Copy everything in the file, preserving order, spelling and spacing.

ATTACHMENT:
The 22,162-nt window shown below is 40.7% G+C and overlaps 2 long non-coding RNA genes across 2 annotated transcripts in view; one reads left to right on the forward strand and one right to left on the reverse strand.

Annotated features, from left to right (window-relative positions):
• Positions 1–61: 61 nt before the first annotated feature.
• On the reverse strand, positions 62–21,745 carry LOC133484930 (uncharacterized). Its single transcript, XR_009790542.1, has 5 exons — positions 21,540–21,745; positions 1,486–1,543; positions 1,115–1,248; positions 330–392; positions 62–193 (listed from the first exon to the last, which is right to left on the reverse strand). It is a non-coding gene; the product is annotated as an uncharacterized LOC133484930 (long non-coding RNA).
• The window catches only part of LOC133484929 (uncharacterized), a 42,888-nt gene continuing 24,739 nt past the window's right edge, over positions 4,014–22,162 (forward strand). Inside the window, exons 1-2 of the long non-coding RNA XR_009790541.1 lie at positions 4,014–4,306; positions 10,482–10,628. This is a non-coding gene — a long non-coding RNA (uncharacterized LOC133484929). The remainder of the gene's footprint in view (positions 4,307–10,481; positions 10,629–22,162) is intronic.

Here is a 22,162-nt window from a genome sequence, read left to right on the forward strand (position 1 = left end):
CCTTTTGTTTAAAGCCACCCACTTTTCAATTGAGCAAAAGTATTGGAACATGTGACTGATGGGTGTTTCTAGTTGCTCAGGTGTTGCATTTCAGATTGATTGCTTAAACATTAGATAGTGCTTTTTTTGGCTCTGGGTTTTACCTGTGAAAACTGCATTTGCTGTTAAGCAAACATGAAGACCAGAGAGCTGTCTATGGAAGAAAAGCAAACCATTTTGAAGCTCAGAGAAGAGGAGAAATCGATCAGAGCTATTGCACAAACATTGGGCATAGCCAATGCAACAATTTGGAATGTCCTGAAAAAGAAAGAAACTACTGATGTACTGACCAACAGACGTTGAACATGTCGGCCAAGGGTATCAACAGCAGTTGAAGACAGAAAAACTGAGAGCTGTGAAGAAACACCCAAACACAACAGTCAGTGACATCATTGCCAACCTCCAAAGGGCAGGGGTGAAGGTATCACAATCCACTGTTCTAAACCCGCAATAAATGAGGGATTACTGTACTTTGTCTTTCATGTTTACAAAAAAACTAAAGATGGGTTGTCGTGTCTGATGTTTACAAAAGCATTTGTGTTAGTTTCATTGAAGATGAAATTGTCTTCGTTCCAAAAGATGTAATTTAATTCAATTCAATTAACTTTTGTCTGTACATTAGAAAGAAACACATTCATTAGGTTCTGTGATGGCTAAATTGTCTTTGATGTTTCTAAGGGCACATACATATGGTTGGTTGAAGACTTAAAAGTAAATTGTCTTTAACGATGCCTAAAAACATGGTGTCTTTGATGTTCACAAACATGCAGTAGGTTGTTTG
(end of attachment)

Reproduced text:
The 22,162-nt window shown below is 40.7% G+C and overlaps 2 long non-coding RNA genes across 2 annotated transcripts in view; one reads left to right on the forward strand and one right to left on the reverse strand.

Annotated features, from left to right (window-relative positions):
• Positions 1–61: 61 nt before the first annotated feature.
• On the reverse strand, positions 62–21,745 carry LOC133484930 (uncharacterized). Its single transcript, XR_009790542.1, has 5 exons — positions 21,540–21,745; positions 1,486–1,543; positions 1,115–1,248; positions 330–392; positions 62–193 (listed from the first exon to the last, which is right to left on the reverse strand). It is a non-coding gene; the product is annotated as an uncharacterized LOC133484930 (long non-coding RNA).
• The window catches only part of LOC133484929 (uncharacterized), a 42,888-nt gene continuing 24,739 nt past the window's right edge, over positions 4,014–22,162 (forward strand). Inside the window, exons 1-2 of the long non-coding RNA XR_009790541.1 lie at positions 4,014–4,306; positions 10,482–10,628. This is a non-coding gene — a long non-coding RNA (uncharacterized LOC133484929). The remainder of the gene's footprint in view (positions 4,307–10,481; positions 10,629–22,162) is intronic.

Here is a 22,162-nt window from a genome sequence, read left to right on the forward strand (position 1 = left end):
CCTTTTGTTTAAAGCCACCCACTTTTCAATTGAGCAAAAGTATTGGAACATGTGACTGATGGGTGTTTCTAGTTGCTCAGGTGTTGCATTTCAGATTGATTGCTTAAACATTAGATAGTGCTTTTTTTGGCTCTGGGTTTTACCTGTGAAAACTGCATTTGCTGTTAAGCAAACATGAAGACCAGAGAGCTGTCTATGGAAGAAAAGCAAACCATTTTGAAGCTCAGAGAAGAGGAGAAATCGATCAGAGCTATTGCACAAACATTGGGCATAGCCAATGCAACAATTTGGAATGTCCTGAAAAAGAAAGAAACTACTGATGTACTGACCAACAGACGTTGAACATGTCGGCCAAGGGTATCAACAGCAGTTGAAGACAGAAAAACTGAGAGCTGTGAAGAAACACCCAAACACAACAGTCAGTGACATCATTGCCAACCTCCAAAGGGCAGGGGTGAAGGTATCACAATCCACTGTTCTAAACCCGCAATAAATGAGGGATTACTGTACTTTGTCTTTCATGTTTACAAAAAAACTAAAGATGGGTTGTCGTGTCTGATGTTTACAAAAGCATTTGTGTTAGTTTCATTGAAGATGAAATTGTCTTCGTTCCAAAAGATGTAATTTAATTCAATTCAATTAACTTTTGTCTGTACATTAGAAAGAAACACATTCATTAGGTTCTGTGATGGCTAAATTGTCTTTGATGTTTCTAAGGGCACATACATATGGTTGGTTGAAGACTTAAAAGTAAATTGTCTTTAACGATGCCTAAAAACATGGTGTCTTTGATGTTCACAAACATGCAGTAGGTTGTTTG